• We take part in life actively and encounter other people.
  • We have an open heart and positive thinking.
  • We create and develop the gratitude economy.
  • We smile and we are happy.

You can click on the link to listen to the original NPR story and stay connected with them by liking their Facebook page!

Friday, July 12, 2013

Feel Good Friday - Beth Terry: My Plastic-free Life

As you enjoy this Feel Good Friday and get ready for your weekend to start, I hope you are sipping some water from your own, reusable cup. Why? Here's why.

In 2007, Oakland resident, Beth Terry read an article about plastic in the oceans that was accompanied with a picture of a dead bird whose stomach was full of plastic bottle caps, cigarette lighters and other items. That week she made a commitment to buy no new plastic which, over time has become a crusade.

Her blog, My Plastic-free Life, explains Beth's story in greater detail, shares valuable resources for living plastic free and invites all readers to take the Plastic Trash Challenge. In it, you collect the plastic you use in a week, take a photo, write down what all of it is and then answer questions about what could be reused or replaced with a non-plastic alternative. Your results are posted on her site to help keep you motivated and on track.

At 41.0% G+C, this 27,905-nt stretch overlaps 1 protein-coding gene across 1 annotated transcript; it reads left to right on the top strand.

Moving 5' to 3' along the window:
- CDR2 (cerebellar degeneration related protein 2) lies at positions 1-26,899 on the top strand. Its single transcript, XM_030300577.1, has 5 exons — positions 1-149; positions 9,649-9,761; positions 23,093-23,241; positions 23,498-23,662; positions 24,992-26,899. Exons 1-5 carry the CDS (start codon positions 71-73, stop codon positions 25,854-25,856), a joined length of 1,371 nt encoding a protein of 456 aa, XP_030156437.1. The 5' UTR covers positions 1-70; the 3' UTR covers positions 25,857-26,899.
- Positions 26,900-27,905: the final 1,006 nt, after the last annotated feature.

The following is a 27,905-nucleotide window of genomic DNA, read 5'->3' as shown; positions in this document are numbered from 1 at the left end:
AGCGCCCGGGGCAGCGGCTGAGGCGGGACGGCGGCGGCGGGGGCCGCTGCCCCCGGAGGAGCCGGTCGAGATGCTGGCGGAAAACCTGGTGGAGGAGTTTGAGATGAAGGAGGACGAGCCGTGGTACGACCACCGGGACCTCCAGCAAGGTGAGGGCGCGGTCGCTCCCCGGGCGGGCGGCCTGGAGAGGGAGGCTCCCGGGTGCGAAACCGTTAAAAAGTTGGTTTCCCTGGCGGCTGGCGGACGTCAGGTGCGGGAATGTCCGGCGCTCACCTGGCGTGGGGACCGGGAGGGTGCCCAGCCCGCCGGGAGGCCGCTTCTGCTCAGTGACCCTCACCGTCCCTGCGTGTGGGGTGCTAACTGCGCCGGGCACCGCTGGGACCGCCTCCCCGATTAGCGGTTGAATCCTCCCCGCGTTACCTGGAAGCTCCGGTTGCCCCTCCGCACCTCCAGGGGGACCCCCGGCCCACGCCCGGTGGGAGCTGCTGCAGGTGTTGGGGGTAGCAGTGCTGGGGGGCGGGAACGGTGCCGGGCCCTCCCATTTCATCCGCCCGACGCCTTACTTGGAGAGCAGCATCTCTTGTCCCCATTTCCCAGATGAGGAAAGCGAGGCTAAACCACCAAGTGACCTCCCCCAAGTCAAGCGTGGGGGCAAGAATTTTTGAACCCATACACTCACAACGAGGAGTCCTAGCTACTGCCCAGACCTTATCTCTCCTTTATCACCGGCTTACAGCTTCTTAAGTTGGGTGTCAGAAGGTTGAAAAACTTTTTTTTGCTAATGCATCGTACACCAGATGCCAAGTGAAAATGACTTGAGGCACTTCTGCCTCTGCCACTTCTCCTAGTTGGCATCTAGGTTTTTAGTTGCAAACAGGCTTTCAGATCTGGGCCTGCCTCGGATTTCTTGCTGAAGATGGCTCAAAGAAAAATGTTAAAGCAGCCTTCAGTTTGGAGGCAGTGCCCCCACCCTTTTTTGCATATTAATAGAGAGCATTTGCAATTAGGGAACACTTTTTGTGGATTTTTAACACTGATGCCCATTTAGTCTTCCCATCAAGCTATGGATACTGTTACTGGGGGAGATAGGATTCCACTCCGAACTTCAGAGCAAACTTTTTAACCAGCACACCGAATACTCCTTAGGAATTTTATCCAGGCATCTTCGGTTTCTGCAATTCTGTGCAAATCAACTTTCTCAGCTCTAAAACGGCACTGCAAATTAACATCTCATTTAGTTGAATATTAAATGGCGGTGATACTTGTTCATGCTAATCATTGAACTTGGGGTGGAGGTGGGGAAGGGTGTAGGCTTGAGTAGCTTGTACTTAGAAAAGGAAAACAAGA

I kept track of my plastic use for two weeks (sorry no photos) and was properly horrified. From spinach in a bag, to yogurt in a tub to virtually everything in my bathroom - and ladies, I do mean everything - the amount of plastic in my life was shocking. And I thought I was pretty environmentally aware. I bring my bags to the store, have a reusable cup for my water and try to avoid items with excessive plastic packaging (Trader Joe's nectarines, I'm talking to you).

Awareness is the first step, but what comes next? Her book, Plastic Free: How I Kicked the Plastic Habit and How You Can Too is full of stories and tips geared towards people at all stages of plastic usage. But what difference does one person reducing their plastic make? More than you think. Check out her talk about why personal changes matter: TEDx.

Beth and Britta
In it she'll let you know that Brita water filters are recyclable in Europe but not the US. When she called Brita to ask them to make it possible for people in the US to recycle their filters she was told Americans don't care. After starting a campaign and website then submitting a petition with 16,000 signatures, those of us living in the US and filtering our water with a Brita system now can recycle the filters.

This makes me think of a quote from Margaret Mead, “Never doubt that a small group of thoughtful, committed citizens can change the world. Indeed, it is the only thing that ever has.” 

So, you thoughtful, committed citizen you. What's next? Take the challenge, make a commitment to reducing the use of plastic in your life or just recycle your water filter. You'll help the oceans, the marine life and yourself!

You can find out more about Beth at her press page: and stay in the loop by liking My Plastic-Free Life on Facebook.

Friday, July 5, 2013

Feel Good Friday - Mama Hill

I'm short on time today so this Feel Good Friday comes straight from the website Take Part.

It's the story of a 73 year old woman in Watts (Los Angeles) who has opened up her home to neighborhood kids to give them structure, love and a safe place to be after school.